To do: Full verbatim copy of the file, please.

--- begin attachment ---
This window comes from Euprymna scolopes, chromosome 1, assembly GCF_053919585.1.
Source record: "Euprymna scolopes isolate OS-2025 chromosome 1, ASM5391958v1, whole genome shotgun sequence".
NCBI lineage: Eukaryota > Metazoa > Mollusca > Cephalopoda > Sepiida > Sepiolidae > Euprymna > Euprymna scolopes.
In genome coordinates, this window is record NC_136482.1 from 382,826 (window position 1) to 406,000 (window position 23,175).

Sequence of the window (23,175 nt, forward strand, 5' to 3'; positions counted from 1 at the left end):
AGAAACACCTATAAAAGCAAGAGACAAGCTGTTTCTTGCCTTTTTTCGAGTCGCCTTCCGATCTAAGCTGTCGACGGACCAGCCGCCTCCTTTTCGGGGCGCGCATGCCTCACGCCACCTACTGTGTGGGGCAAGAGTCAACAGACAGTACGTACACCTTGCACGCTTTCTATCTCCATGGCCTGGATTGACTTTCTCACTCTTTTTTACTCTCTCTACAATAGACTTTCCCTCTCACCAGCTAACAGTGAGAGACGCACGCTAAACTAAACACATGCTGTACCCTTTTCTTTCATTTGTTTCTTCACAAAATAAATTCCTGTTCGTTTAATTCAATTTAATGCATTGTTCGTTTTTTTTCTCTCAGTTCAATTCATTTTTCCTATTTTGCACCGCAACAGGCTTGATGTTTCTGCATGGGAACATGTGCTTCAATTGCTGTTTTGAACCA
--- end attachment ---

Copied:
This window comes from Euprymna scolopes, chromosome 1, assembly GCF_053919585.1.
Source record: "Euprymna scolopes isolate OS-2025 chromosome 1, ASM5391958v1, whole genome shotgun sequence".
NCBI lineage: Eukaryota > Metazoa > Mollusca > Cephalopoda > Sepiida > Sepiolidae > Euprymna > Euprymna scolopes.
In genome coordinates, this window is record NC_136482.1 from 382,826 (window position 1) to 406,000 (window position 23,175).

Sequence of the window (23,175 nt, forward strand, 5' to 3'; positions counted from 1 at the left end):
AGAAACACCTATAAAAGCAAGAGACAAGCTGTTTCTTGCCTTTTTTCGAGTCGCCTTCCGATCTAAGCTGTCGACGGACCAGCCGCCTCCTTTTCGGGGCGCGCATGCCTCACGCCACCTACTGTGTGGGGCAAGAGTCAACAGACAGTACGTACACCTTGCACGCTTTCTATCTCCATGGCCTGGATTGACTTTCTCACTCTTTTTTACTCTCTCTACAATAGACTTTCCCTCTCACCAGCTAACAGTGAGAGACGCACGCTAAACTAAACACATGCTGTACCCTTTTCTTTCATTTGTTTCTTCACAAAATAAATTCCTGTTCGTTTAATTCAATTTAATGCATTGTTCGTTTTTTTTCTCTCAGTTCAATTCATTTTTCCTATTTTGCACCGCAACAGGCTTGATGTTTCTGCATGGGAACATGTGCTTCAATTGCTGTTTTGAACCA